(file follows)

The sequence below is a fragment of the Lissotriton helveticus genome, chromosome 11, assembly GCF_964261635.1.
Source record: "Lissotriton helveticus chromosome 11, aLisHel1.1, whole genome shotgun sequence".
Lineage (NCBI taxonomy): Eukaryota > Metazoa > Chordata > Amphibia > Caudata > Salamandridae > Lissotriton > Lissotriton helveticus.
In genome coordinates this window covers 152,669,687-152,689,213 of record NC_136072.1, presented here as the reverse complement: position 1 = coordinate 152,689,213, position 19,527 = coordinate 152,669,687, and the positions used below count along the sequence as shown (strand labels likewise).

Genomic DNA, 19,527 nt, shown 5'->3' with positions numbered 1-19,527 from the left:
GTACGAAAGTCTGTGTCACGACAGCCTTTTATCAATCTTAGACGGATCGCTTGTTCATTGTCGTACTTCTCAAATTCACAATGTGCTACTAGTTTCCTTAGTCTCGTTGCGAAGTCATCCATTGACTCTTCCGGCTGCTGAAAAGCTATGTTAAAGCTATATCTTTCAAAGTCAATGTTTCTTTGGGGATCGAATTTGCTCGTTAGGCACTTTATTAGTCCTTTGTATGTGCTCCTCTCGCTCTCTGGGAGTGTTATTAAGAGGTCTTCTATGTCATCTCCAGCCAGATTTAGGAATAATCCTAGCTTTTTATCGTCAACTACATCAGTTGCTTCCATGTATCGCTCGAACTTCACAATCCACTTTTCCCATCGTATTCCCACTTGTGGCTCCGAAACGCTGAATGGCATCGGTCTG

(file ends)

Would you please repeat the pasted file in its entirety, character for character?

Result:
The sequence below is a fragment of the Lissotriton helveticus genome, chromosome 11, assembly GCF_964261635.1.
Source record: "Lissotriton helveticus chromosome 11, aLisHel1.1, whole genome shotgun sequence".
Lineage (NCBI taxonomy): Eukaryota > Metazoa > Chordata > Amphibia > Caudata > Salamandridae > Lissotriton > Lissotriton helveticus.
In genome coordinates this window covers 152,669,687-152,689,213 of record NC_136072.1, presented here as the reverse complement: position 1 = coordinate 152,689,213, position 19,527 = coordinate 152,669,687, and the positions used below count along the sequence as shown (strand labels likewise).

Genomic DNA, 19,527 nt, shown 5'->3' with positions numbered 1-19,527 from the left:
GTACGAAAGTCTGTGTCACGACAGCCTTTTATCAATCTTAGACGGATCGCTTGTTCATTGTCGTACTTCTCAAATTCACAATGTGCTACTAGTTTCCTTAGTCTCGTTGCGAAGTCATCCATTGACTCTTCCGGCTGCTGAAAAGCTATGTTAAAGCTATATCTTTCAAAGTCAATGTTTCTTTGGGGATCGAATTTGCTCGTTAGGCACTTTATTAGTCCTTTGTATGTGCTCCTCTCGCTCTCTGGGAGTGTTATTAAGAGGTCTTCTATGTCATCTCCAGCCAGATTTAGGAATAATCCTAGCTTTTTATCGTCAACTACATCAGTTGCTTCCATGTATCGCTCGAACTTCACAATCCACTTTTCCCATCGTATTCCCACTTGTGGCTCCGAAACGCTGAATGGCATCGGTCTG